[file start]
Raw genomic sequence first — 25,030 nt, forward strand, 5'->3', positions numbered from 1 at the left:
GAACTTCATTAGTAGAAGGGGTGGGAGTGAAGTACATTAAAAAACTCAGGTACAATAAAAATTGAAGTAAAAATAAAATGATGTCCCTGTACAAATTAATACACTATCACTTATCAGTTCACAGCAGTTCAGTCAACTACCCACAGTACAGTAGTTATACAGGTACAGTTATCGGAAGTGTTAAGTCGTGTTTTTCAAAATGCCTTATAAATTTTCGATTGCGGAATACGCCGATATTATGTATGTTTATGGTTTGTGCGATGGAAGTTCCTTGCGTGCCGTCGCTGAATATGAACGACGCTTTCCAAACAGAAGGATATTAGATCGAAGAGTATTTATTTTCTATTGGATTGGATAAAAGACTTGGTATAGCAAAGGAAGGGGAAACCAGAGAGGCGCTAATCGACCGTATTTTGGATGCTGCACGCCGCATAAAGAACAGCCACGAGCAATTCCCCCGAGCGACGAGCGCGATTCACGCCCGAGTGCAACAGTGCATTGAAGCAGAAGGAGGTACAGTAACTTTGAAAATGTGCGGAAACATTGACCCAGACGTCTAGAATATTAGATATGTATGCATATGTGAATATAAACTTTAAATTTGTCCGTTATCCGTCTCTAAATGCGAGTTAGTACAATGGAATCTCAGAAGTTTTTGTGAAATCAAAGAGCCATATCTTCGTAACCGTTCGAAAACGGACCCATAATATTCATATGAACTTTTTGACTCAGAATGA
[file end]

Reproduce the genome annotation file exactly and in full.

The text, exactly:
Raw genomic sequence first — 25,030 nt, forward strand, 5'->3', positions numbered from 1 at the left:
GAACTTCATTAGTAGAAGGGGTGGGAGTGAAGTACATTAAAAAACTCAGGTACAATAAAAATTGAAGTAAAAATAAAATGATGTCCCTGTACAAATTAATACACTATCACTTATCAGTTCACAGCAGTTCAGTCAACTACCCACAGTACAGTAGTTATACAGGTACAGTTATCGGAAGTGTTAAGTCGTGTTTTTCAAAATGCCTTATAAATTTTCGATTGCGGAATACGCCGATATTATGTATGTTTATGGTTTGTGCGATGGAAGTTCCTTGCGTGCCGTCGCTGAATATGAACGACGCTTTCCAAACAGAAGGATATTAGATCGAAGAGTATTTATTTTCTATTGGATTGGATAAAAGACTTGGTATAGCAAAGGAAGGGGAAACCAGAGAGGCGCTAATCGACCGTATTTTGGATGCTGCACGCCGCATAAAGAACAGCCACGAGCAATTCCCCCGAGCGACGAGCGCGATTCACGCCCGAGTGCAACAGTGCATTGAAGCAGAAGGAGGTACAGTAACTTTGAAAATGTGCGGAAACATTGACCCAGACGTCTAGAATATTAGATATGTATGCATATGTGAATATAAACTTTAAATTTGTCCGTTATCCGTCTCTAAATGCGAGTTAGTACAATGGAATCTCAGAAGTTTTTGTGAAATCAAAGAGCCATATCTTCGTAACCGTTCGAAAACGGACCCATAATATTCATATGAACTTTTTGACTCAGAATGA